High DefinitionThe Simpsons Meeting Family Guy Isn't the Worst Crossover EverHigh Definition - RSS 2.0
Still, Peter vs. Homer as avatars of their respective series is the setpiece, and at least by the standards of present-day Family Guy (which, for the record, I regard as enjoyable but nowhere near the series' quality "peak" in the first few seasons after it returned from cancellation). Yes, the accusatory "ripped-off beer" courtroom monologue running over a montage of Springfieldian fixtures seated next to their suspiciously-similar Quahog counterparts is an obvious gag. Still, the payoff is cute, partially because it involves an out-of-left-field cameo by a character from a third series (nah, I won't spoil it -- or the surprising "celebrity guest-voice joke") that I'd been hoping would turn up in more-or-less this context.
The sense that more could've been done with this premise does start to add up, though. The Chicken Fight probably needed to be done, and at that length, but was it really necessary to devote a big chunk of the first half to an extended carwash joke driving home the punchline that, yes, Peter and Homer are both fat guys? Surely, that could've been trimmed for more of Bart and Stewie (they also don't do anything with the question of whether adults can "understand" Stewie versus Maggie not speaking at all), or giving Marge something to do, or even giving Quahog walk-ons like Cleveland and Quagmire more than one gag apiece?
So, too, does a sense that seemingly holding-back from how dark Family Guy can go when messing around with iconic characters might not have been the correct decision. The amount of blood and gore that comes spilling out of Homer during the final fight -- typical for this series but unheard of on The Simpsons is unsettling and perverse but also attention-grabbing in a way much of the piece isn't. You almost want to sigh: "C'mon, Family Guy! Enough fans already think that you simply being *in* Springfield is an obscenity all by itself -- you might as well break a few more windows and scrawl a few more dirty words on the walls before you're done."
Simpsons fans, myself included, would probably have been incensed if the story had culminated in the Griffins fleeing Springfield in disgust/boredom and affirming that Quahog/Family Guy doesn't have anything to prove to "Some town that probably stopped being interesting twenty years ago!," or if Quagmire had been implied to do something unspeakable with one of the female supporting cast, or even if Bart and Stewie's story had mainly been about Stewie proving how "old news" Bart is compared to him (in the vein of South Park's preachy, overrated "Cartoon Wars" smugfest from a few years back). But rage (or shock) are at least more palpable, affecting emotions than mere amusement.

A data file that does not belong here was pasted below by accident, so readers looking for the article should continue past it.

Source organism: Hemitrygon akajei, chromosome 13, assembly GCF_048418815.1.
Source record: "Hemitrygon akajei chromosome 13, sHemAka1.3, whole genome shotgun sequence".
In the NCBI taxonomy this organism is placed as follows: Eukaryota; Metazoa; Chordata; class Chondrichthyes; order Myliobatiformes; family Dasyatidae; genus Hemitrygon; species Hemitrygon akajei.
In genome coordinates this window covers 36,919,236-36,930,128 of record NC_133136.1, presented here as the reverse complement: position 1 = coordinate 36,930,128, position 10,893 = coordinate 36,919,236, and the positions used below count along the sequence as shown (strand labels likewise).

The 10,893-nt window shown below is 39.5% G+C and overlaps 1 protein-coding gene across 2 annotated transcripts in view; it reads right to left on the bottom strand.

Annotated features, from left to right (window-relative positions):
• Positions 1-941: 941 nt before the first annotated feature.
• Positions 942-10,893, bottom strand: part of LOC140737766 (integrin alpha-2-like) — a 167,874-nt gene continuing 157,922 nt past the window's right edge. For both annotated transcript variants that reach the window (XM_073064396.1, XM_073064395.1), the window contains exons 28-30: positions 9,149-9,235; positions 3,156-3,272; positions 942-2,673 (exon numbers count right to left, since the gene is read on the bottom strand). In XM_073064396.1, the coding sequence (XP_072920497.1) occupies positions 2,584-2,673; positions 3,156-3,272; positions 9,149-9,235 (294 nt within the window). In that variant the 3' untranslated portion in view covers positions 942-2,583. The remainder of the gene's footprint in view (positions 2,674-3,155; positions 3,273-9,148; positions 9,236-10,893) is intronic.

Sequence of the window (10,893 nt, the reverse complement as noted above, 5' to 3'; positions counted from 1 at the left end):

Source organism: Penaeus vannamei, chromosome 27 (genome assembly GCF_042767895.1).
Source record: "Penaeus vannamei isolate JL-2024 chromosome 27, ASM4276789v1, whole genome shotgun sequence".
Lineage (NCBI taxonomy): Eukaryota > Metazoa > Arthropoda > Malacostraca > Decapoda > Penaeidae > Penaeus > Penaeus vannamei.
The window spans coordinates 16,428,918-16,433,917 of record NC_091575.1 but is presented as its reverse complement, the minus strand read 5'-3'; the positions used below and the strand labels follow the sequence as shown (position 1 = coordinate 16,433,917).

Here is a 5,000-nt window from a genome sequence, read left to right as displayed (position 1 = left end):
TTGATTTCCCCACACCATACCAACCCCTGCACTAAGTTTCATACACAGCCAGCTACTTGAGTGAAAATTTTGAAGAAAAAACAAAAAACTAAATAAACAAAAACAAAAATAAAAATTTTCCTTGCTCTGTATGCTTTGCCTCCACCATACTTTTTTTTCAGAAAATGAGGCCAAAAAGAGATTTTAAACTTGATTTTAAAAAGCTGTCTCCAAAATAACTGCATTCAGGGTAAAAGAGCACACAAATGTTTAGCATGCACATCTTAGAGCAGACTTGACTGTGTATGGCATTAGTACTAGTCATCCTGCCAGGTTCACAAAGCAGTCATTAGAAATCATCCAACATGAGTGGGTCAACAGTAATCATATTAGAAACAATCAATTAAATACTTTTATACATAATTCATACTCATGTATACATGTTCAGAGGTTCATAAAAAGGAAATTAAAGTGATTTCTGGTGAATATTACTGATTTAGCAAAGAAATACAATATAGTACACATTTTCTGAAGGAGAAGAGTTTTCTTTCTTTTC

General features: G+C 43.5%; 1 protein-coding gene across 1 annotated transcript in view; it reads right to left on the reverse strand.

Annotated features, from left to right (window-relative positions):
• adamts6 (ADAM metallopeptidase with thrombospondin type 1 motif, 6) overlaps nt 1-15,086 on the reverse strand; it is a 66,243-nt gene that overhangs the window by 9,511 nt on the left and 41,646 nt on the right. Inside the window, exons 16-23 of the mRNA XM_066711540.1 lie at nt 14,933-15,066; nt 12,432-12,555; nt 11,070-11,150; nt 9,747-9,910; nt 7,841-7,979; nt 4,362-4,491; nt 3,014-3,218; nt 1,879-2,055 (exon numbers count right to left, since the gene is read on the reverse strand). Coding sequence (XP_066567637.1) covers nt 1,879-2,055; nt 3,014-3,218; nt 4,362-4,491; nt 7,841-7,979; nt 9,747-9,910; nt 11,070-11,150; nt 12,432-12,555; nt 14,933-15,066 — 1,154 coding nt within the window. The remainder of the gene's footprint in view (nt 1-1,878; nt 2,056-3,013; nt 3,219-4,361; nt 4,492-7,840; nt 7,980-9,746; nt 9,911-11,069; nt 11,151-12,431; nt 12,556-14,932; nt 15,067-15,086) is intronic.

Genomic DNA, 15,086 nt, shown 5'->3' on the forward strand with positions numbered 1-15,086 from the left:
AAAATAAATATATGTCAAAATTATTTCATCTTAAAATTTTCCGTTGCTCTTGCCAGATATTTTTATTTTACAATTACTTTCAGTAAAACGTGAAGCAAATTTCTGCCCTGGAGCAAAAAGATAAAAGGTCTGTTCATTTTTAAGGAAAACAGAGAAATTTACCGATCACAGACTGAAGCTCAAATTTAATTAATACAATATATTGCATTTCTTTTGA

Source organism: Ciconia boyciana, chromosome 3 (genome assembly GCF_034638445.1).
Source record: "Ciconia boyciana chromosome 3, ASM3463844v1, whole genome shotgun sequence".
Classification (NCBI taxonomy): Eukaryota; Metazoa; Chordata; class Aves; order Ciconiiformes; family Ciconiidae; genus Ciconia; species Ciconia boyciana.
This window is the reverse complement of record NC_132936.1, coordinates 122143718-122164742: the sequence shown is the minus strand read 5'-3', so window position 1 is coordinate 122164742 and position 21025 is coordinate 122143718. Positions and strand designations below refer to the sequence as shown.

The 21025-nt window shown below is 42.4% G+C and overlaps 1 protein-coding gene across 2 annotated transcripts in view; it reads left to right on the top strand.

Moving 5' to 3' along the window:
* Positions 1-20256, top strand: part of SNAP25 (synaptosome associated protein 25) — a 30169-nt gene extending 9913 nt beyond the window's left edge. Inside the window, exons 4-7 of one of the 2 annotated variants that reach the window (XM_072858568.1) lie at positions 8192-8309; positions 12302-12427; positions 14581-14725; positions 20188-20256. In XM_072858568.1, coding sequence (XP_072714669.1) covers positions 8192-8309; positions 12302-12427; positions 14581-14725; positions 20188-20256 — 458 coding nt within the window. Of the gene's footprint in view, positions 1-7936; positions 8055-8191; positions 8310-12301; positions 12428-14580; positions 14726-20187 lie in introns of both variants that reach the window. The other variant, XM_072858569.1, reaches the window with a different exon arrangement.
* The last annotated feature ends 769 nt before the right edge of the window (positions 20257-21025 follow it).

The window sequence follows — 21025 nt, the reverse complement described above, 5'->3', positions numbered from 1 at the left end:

Still, laugh at it I did, and the sheer spectacle of the Griffins in Springfield forgives quite a bit -- though it's nowhere near as satisfying as Jay Sherman's visit years ago (and hey, Marge got to do something in that one).
Bottom Line: Crossovers like this are rarely the greatest moments for either of the assembled teams: "Superman vs. Spider-Man: Battle of the Century" is not precisely a narrative game-changer for either hero -- it exists for its cover and its splash pages. "The Simpsons Guy" doesn't, on its own, measure up to the best of either series (though it would be much lower on a ranked list of Simpsons episodes than it will be as a Family Guy episode) but as a television "stunt" crossover it'll do alright.
Recommendation: It's exactly what it says on the can: However you feel about the idea of a Simpsons/Family Guy crossover is likely how you're going to feel about the end result.